I’ve been the senior pastor of my church now for almost a year and a half. I came here feeling a specific calling to help churches who were past their “glory days.” I wanted to be part of reinvigorating a church that had drifted from reaching its community. So my new church fit exactly what I was hoping for.

After being here now for over a year, I’m thinking it was less a hope and more a “death wish.”

Because there’s nothing I know of that’s harder than restarting momentum after it’s stopped. It’s like pushing a dead car up a hill, all while the passengers (church members) sit in inside waiting for the engine to rev up just like years before.

The first six months of my tenure here, I co-pastored along with the former pastor. While he was gracious and allowed me to implement changes, I really have only been calling all the shots for a year now.

And finally, some great things are starting to happen. Young families are joining…almost every Sunday now! After more than 30 years of decline, things are finally growing again. After looking out at a “sea of gray” in our pews, I am finally seeing younger faces.

To the outsider, it might look like it happened overnight. But actually, it was more of a gradual process, like a dam breaking. Pressure built and built until some of the barriers to our growth finally just gave way.

I’m not jumping the gun here. Trust me, we are still in that process. Much more has to be done for the growth to continue. But I wanted to stop right now and make a quick journal of what I’ve learned so far. Maybe it will help another pastor who is still waiting for that dam to break, and give him hope that the flood is indeed coming.

Here’s what I’m learning…

It Takes Time to Build Trust

Honestly, I pretty much knew the changes that needed to happen from the day I walked in the building. I sat in service after service, enduring things that I knew would not work long-term.

I could have just marched in and started barking orders Day One. I could have gutted the building and remaining programs, and put in place all the things I’m still in the process of changing…

…except it wouldn’t have worked. Why? Because the people didn’t trust me yet.

When you’re in a dying church, time is one thing you don’t have a lot of. The more time that goes by, the more young families may get frustrated and leave. The more time, the more older church members may die and hurt you financially. So you have to get moving!

But you can’t get moving yet. You have to wait. Because if you change too much before people trust your heart and motives, they will fight you and nothing will change.

Sure, there were little things we changed along the way. Some things didn’t demand I have much clout. But on the major things, I took my time.

I came to the church and fit as best as I could into what was already there. I preached in a full suit and tie. I kept the same worship service structure. I took time to get to know people and learn who the church was and had been first.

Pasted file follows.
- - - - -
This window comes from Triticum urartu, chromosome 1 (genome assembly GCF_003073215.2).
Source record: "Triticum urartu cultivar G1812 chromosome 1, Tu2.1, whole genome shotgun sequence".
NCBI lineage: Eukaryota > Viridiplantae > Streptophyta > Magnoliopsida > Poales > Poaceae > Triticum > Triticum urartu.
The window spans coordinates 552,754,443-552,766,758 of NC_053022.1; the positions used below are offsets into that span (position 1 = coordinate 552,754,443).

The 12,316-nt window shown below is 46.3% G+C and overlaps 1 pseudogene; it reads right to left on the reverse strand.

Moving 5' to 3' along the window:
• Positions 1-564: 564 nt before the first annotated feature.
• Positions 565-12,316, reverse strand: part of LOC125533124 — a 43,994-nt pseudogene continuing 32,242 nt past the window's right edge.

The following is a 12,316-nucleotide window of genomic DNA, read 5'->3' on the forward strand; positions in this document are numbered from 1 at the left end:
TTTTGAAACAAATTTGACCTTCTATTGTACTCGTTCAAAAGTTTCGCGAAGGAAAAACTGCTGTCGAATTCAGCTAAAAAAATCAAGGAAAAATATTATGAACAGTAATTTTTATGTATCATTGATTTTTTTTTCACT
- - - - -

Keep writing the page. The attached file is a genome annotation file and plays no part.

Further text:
Here’s why:

“Do not move an ancient boundary stone which your fathers have set” – Proverbs 22:28

After you discover where the boundaries are and why they are there, then you can move some of them. But if you move them ignorantly, you may find out the hard way. You may discover by removing them you’ve unleashed a monster.

Be Honest About the Problems

I’ve preached quite a few sermons over the past year that could be summed up as this: “The sky is falling! The sky is falling!”

Before I could get the church to change, they had to understand just how bad things were.

So I showed them pictures of shuttered churches that are falling apart all around our city. I told them they were close to a tipping point where there would soon be too few able-bodied people to teach the classes and do the work of church ministries. I showed them how few of our members actually live in our neighborhood anymore.

I made sure they knew that just because they had a great past didn’t mean God wouldn’t let them die. Their reputation meant nothing if they weren’t still doing the work of the Gospel and reaching and discipling new people for Christ.

In this process, I told them over and over what wonderful people they are. That’s because they are wonderful people, with only a few exceptions. I wanted to be sure not to beat them up, or depress them so badly they’d give up. But they had to know how dire the situation was.

The hardest part was the sermon series on Ezekiel. I talked about the glory of God leaving the Temple. I told them point-blank that was what they were in danger of experiencing. That was a heartbreaking series of sermons, and I know it was tough for them to stomach. But it had to be done. They had to know they were in danger of ceasing to exist, and that continuing on as if nothing was wrong would be disastrous.